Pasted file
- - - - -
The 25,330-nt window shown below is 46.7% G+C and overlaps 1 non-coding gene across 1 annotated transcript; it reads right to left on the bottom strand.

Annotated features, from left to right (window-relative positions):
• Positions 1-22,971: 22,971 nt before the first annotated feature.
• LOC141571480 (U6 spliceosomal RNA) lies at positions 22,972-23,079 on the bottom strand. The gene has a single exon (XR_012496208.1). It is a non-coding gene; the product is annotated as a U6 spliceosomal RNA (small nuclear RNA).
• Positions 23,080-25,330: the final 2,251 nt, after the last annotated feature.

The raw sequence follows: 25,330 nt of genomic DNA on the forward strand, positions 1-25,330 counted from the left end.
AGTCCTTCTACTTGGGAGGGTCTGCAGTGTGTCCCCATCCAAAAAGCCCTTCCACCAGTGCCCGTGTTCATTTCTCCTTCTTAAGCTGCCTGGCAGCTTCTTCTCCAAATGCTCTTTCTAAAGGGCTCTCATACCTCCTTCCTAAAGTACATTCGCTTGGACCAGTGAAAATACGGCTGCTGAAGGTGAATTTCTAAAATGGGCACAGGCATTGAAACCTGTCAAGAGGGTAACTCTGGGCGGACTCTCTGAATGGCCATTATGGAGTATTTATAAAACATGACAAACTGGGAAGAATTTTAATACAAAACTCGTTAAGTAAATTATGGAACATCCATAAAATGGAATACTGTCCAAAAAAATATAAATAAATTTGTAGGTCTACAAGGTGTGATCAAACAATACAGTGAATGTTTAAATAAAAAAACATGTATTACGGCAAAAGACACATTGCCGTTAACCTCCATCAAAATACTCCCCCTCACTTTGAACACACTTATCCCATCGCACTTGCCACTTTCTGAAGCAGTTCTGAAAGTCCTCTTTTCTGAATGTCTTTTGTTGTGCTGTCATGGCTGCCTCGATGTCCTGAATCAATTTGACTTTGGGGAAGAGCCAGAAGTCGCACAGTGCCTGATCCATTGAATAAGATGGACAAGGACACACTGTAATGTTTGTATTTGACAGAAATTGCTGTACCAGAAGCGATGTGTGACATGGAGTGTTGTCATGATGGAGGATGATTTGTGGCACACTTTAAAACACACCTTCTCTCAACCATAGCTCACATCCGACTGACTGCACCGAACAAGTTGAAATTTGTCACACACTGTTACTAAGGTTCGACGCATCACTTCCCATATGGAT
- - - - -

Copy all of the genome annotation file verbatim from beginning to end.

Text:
The 25,330-nt window shown below is 46.7% G+C and overlaps 1 non-coding gene across 1 annotated transcript; it reads right to left on the bottom strand.

Annotated features, from left to right (window-relative positions):
• Positions 1-22,971: 22,971 nt before the first annotated feature.
• LOC141571480 (U6 spliceosomal RNA) lies at positions 22,972-23,079 on the bottom strand. The gene has a single exon (XR_012496208.1). It is a non-coding gene; the product is annotated as a U6 spliceosomal RNA (small nuclear RNA).
• Positions 23,080-25,330: the final 2,251 nt, after the last annotated feature.

The raw sequence follows: 25,330 nt of genomic DNA on the forward strand, positions 1-25,330 counted from the left end.
AGTCCTTCTACTTGGGAGGGTCTGCAGTGTGTCCCCATCCAAAAAGCCCTTCCACCAGTGCCCGTGTTCATTTCTCCTTCTTAAGCTGCCTGGCAGCTTCTTCTCCAAATGCTCTTTCTAAAGGGCTCTCATACCTCCTTCCTAAAGTACATTCGCTTGGACCAGTGAAAATACGGCTGCTGAAGGTGAATTTCTAAAATGGGCACAGGCATTGAAACCTGTCAAGAGGGTAACTCTGGGCGGACTCTCTGAATGGCCATTATGGAGTATTTATAAAACATGACAAACTGGGAAGAATTTTAATACAAAACTCGTTAAGTAAATTATGGAACATCCATAAAATGGAATACTGTCCAAAAAAATATAAATAAATTTGTAGGTCTACAAGGTGTGATCAAACAATACAGTGAATGTTTAAATAAAAAAACATGTATTACGGCAAAAGACACATTGCCGTTAACCTCCATCAAAATACTCCCCCTCACTTTGAACACACTTATCCCATCGCACTTGCCACTTTCTGAAGCAGTTCTGAAAGTCCTCTTTTCTGAATGTCTTTTGTTGTGCTGTCATGGCTGCCTCGATGTCCTGAATCAATTTGACTTTGGGGAAGAGCCAGAAGTCGCACAGTGCCTGATCCATTGAATAAGATGGACAAGGACACACTGTAATGTTTGTATTTGACAGAAATTGCTGTACCAGAAGCGATGTGTGACATGGAGTGTTGTCATGATGGAGGATGATTTGTGGCACACTTTAAAACACACCTTCTCTCAACCATAGCTCACATCCGACTGACTGCACCGAACAAGTTGAAATTTGTCACACACTGTTACTAAGGTTCGACGCATCACTTCCCATATGGAT